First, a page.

The SMART method: how to effectively formulate goals

 

If you set the right goals and achieve them in time, you will be successful in anything. One of the most effective techniques in goal setting is considered the SMART method. Read in our article about what SMART goals are, how to set them correctly and how they influence the result.

What is SMART

SMART is a method for setting effective goals. It can be used to formulate a measurable and realistic goal, to identify the necessary resources and timelines to achieve it.

The first time the method was mentioned along with the name of Paul J. Meyer in 1965. It became widely used in the late 1980s. Now the approach is used in project management, business planning, Internet marketing, marketing and other areas of life, including personal time management.

SMART is good for setting tasks with predictable results:

  • When it is necessary to delegate well known business processes;
  • When it is necessary to describe regulations, instructions, technical map, etc.
  • SMART helps to act fast and save time due to concreteness.

 

SMART Criteria

The name of the method contains an abbreviation for the names of the criteria, which must be met by a properly formulated SMART Goal.

S (Specific)

SMART goals and objectives should give direction and be such that they cannot be understood differently. If the goal is not specific, everyone can go in different directions when completing tasks. All implementers should have the same understanding of the SMART goal.

Unspecific – Get more profits
Specific – Increase sales.

What’s important to remember:

  • One goal – one result. If there are different development priorities, there should be one for each of them.
  • SMART goal should answer the question “What to do?” For example:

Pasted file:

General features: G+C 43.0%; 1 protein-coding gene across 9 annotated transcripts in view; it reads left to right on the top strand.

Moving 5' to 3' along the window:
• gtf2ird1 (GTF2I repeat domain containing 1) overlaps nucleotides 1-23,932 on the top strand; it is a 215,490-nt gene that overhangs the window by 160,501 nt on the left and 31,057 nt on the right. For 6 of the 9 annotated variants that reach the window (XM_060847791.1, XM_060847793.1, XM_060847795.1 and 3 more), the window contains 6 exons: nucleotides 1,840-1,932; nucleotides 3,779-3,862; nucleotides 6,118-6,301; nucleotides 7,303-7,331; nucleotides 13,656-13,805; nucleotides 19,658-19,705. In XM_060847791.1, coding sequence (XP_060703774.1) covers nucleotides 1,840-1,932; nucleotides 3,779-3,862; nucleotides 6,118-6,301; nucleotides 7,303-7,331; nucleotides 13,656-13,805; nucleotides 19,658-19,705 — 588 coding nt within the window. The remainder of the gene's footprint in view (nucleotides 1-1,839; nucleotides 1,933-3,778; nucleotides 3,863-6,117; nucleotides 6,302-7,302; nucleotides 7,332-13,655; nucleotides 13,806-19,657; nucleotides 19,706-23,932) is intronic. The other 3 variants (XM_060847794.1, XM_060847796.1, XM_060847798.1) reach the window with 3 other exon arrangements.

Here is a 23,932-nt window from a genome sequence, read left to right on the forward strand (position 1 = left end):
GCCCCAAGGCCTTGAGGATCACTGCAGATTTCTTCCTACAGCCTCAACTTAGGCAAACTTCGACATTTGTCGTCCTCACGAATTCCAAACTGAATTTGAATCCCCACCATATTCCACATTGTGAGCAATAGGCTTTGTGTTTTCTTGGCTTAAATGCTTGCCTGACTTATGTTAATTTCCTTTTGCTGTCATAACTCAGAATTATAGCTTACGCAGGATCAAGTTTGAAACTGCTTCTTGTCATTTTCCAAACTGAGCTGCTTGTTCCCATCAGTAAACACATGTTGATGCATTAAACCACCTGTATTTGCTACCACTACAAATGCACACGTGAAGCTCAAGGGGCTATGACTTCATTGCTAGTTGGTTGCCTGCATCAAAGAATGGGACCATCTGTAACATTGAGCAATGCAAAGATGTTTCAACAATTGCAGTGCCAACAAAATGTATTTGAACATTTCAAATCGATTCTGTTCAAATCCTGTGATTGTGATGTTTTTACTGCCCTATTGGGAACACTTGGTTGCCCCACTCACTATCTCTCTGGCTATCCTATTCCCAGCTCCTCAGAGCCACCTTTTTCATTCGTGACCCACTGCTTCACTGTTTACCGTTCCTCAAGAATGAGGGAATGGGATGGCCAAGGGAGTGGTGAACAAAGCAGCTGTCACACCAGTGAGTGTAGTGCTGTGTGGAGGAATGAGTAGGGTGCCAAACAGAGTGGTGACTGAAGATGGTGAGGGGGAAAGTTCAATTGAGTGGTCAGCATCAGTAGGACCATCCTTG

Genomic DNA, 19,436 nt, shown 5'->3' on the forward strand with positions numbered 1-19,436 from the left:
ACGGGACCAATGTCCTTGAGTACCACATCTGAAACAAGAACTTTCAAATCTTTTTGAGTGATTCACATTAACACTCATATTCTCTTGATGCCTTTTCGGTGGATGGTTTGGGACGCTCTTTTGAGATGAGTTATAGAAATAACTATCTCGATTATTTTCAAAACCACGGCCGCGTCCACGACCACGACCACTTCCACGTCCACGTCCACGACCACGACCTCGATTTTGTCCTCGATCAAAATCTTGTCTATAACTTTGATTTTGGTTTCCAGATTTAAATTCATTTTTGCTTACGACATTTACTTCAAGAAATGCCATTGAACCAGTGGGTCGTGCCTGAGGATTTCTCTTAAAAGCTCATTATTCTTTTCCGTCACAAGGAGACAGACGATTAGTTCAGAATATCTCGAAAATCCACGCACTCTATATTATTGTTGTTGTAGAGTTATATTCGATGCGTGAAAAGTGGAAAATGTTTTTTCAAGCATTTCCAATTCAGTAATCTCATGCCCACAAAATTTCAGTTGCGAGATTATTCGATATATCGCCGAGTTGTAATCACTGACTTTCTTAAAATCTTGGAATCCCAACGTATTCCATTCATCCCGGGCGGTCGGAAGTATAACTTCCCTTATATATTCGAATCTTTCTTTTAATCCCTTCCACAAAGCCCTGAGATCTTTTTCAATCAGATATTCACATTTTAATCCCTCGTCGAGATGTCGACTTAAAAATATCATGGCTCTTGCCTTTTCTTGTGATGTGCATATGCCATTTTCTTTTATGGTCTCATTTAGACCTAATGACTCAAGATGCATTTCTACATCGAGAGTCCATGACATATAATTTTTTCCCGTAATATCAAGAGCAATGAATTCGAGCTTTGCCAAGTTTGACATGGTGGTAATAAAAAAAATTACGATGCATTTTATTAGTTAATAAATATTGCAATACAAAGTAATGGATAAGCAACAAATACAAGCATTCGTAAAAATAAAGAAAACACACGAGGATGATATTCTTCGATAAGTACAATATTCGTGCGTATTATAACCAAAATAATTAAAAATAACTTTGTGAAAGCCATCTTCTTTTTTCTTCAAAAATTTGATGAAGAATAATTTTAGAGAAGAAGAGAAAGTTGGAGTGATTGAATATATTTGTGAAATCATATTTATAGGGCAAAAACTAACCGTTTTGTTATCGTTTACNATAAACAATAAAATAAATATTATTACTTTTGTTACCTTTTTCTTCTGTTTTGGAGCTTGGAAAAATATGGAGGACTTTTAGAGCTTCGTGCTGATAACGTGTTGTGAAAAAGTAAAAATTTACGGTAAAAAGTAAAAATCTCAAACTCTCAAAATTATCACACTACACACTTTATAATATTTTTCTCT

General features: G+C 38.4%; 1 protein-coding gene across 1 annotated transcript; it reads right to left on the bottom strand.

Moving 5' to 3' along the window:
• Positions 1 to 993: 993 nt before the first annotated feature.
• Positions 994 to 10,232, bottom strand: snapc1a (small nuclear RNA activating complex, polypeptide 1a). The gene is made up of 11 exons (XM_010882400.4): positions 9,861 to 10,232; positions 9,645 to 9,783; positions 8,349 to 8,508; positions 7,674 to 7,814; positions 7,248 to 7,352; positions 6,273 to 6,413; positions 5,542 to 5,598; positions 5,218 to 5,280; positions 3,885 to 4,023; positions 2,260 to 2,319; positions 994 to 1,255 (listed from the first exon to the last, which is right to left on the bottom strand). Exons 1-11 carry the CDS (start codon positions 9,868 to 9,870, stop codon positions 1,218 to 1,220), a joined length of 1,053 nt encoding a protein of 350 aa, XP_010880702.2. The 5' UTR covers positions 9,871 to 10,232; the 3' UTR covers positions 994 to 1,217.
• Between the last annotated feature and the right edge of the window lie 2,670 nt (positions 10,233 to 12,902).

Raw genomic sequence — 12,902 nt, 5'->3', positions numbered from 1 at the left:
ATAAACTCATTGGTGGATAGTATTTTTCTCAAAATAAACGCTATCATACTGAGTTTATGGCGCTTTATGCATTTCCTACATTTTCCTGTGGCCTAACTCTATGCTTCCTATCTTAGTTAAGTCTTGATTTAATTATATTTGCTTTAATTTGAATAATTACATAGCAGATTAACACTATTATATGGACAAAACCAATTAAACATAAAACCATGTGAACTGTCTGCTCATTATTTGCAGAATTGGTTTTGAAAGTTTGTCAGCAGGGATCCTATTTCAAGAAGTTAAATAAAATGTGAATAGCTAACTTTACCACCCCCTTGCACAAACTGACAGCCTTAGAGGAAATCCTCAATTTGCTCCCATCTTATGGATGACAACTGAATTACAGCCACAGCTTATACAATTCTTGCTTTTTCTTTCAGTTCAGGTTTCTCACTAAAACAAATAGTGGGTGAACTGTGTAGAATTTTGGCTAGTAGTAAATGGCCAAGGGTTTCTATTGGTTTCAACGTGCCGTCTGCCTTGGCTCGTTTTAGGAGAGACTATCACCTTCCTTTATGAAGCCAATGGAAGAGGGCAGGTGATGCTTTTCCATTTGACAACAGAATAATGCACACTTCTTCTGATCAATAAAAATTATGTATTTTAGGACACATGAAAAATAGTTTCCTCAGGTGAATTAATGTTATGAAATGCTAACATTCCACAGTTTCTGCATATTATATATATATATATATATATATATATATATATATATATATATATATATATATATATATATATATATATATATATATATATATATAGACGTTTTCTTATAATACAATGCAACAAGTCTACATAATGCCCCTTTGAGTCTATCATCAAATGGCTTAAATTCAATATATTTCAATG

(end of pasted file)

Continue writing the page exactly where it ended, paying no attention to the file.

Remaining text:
• Increase the conversion rate on the site with the same traffic.
  • Reduce the percentage of customer churn.

 

What questions to ask to set a specific SMART goal:

  • Why with this particular goal is it possible to achieve the desired result?
  • What result do I want to get with this goal?
  • Does the goal match the company strategy/customer goals?

M (Measurable)

A SMART goal should be measurable, so that you can determine how close the result is. Otherwise, you won’t be able to track progress. A goal that cannot be measured will be difficult to work with. For example, you can’t measure how happy a customer is, so making a customer happier is not a goal. If you want to increase loyalty to the company, the goal might be, “Increase customer loyalty to the company by 30%.”

Unmeasurable – Reduce the cost of a lead by using anti-fraud.
Measurable – Reduce the cost of a lead by 15% by using anti-fraud.

What’s important to remember:

  • You will only be able to track progress if you have designated a quantifiable goal. Example SMART goal: Increase leads with tools by 30%.
  • The target should be agreed upon by all stakeholders.

 

What questions to ask to set a measurable SMART goal:

  • By what metric will I know I have achieved the goal?
  • What value of this indicator will indicate that the goal has been met?

A (Achievable or Attainable)

It is important that the SMART goal is not exorbitant and unachievable. After it is achieved, new opportunities should open up. That said, SMART goals are always ambitious and not too easy to achieve. When setting a goal, a balance is important.

It is necessary to rely on resources and experience: the level of skills in the team, information about growth in previous months, etc. An over-ambitious goal without the resources to achieve it may demotivate the team.

Unattainable – Increase the percentage of repeat sales by 20 times by the end of the year
Achievable – Increase the percentage of repeat sales by 2x by the end of the year

What’s important to remember: